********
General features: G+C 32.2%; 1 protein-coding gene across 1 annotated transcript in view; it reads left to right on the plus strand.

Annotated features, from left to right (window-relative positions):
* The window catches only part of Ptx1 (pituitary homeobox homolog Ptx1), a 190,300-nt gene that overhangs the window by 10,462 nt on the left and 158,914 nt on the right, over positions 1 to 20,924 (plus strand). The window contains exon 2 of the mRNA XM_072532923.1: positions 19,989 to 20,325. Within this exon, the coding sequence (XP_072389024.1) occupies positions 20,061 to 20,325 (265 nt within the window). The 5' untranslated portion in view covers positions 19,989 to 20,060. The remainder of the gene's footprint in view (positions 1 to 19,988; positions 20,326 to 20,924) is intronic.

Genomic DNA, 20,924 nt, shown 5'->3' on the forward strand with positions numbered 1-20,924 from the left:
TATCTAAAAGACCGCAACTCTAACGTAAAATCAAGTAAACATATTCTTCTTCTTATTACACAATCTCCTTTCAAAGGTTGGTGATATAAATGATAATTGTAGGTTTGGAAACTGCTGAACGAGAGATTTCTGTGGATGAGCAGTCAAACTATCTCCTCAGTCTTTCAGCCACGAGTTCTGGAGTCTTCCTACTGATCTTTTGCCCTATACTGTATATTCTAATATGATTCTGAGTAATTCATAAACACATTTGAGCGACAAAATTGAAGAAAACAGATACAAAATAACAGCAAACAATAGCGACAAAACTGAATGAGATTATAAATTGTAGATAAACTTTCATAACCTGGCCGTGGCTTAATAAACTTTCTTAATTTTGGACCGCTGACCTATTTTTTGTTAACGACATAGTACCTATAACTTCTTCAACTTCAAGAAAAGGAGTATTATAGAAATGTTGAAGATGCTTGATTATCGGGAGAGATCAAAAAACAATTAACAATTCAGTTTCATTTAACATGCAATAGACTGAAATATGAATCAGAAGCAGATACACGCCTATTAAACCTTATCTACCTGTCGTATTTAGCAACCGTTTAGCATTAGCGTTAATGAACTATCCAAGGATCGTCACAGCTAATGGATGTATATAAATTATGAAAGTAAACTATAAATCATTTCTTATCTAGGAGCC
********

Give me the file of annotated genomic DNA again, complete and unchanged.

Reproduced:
General features: G+C 32.2%; 1 protein-coding gene across 1 annotated transcript in view; it reads left to right on the plus strand.

Annotated features, from left to right (window-relative positions):
* The window catches only part of Ptx1 (pituitary homeobox homolog Ptx1), a 190,300-nt gene that overhangs the window by 10,462 nt on the left and 158,914 nt on the right, over positions 1 to 20,924 (plus strand). The window contains exon 2 of the mRNA XM_072532923.1: positions 19,989 to 20,325. Within this exon, the coding sequence (XP_072389024.1) occupies positions 20,061 to 20,325 (265 nt within the window). The 5' untranslated portion in view covers positions 19,989 to 20,060. The remainder of the gene's footprint in view (positions 1 to 19,988; positions 20,326 to 20,924) is intronic.

Genomic DNA, 20,924 nt, shown 5'->3' on the forward strand with positions numbered 1-20,924 from the left:
TATCTAAAAGACCGCAACTCTAACGTAAAATCAAGTAAACATATTCTTCTTCTTATTACACAATCTCCTTTCAAAGGTTGGTGATATAAATGATAATTGTAGGTTTGGAAACTGCTGAACGAGAGATTTCTGTGGATGAGCAGTCAAACTATCTCCTCAGTCTTTCAGCCACGAGTTCTGGAGTCTTCCTACTGATCTTTTGCCCTATACTGTATATTCTAATATGATTCTGAGTAATTCATAAACACATTTGAGCGACAAAATTGAAGAAAACAGATACAAAATAACAGCAAACAATAGCGACAAAACTGAATGAGATTATAAATTGTAGATAAACTTTCATAACCTGGCCGTGGCTTAATAAACTTTCTTAATTTTGGACCGCTGACCTATTTTTTGTTAACGACATAGTACCTATAACTTCTTCAACTTCAAGAAAAGGAGTATTATAGAAATGTTGAAGATGCTTGATTATCGGGAGAGATCAAAAAACAATTAACAATTCAGTTTCATTTAACATGCAATAGACTGAAATATGAATCAGAAGCAGATACACGCCTATTAAACCTTATCTACCTGTCGTATTTAGCAACCGTTTAGCATTAGCGTTAATGAACTATCCAAGGATCGTCACAGCTAATGGATGTATATAAATTATGAAAGTAAACTATAAATCATTTCTTATCTAGGAGCC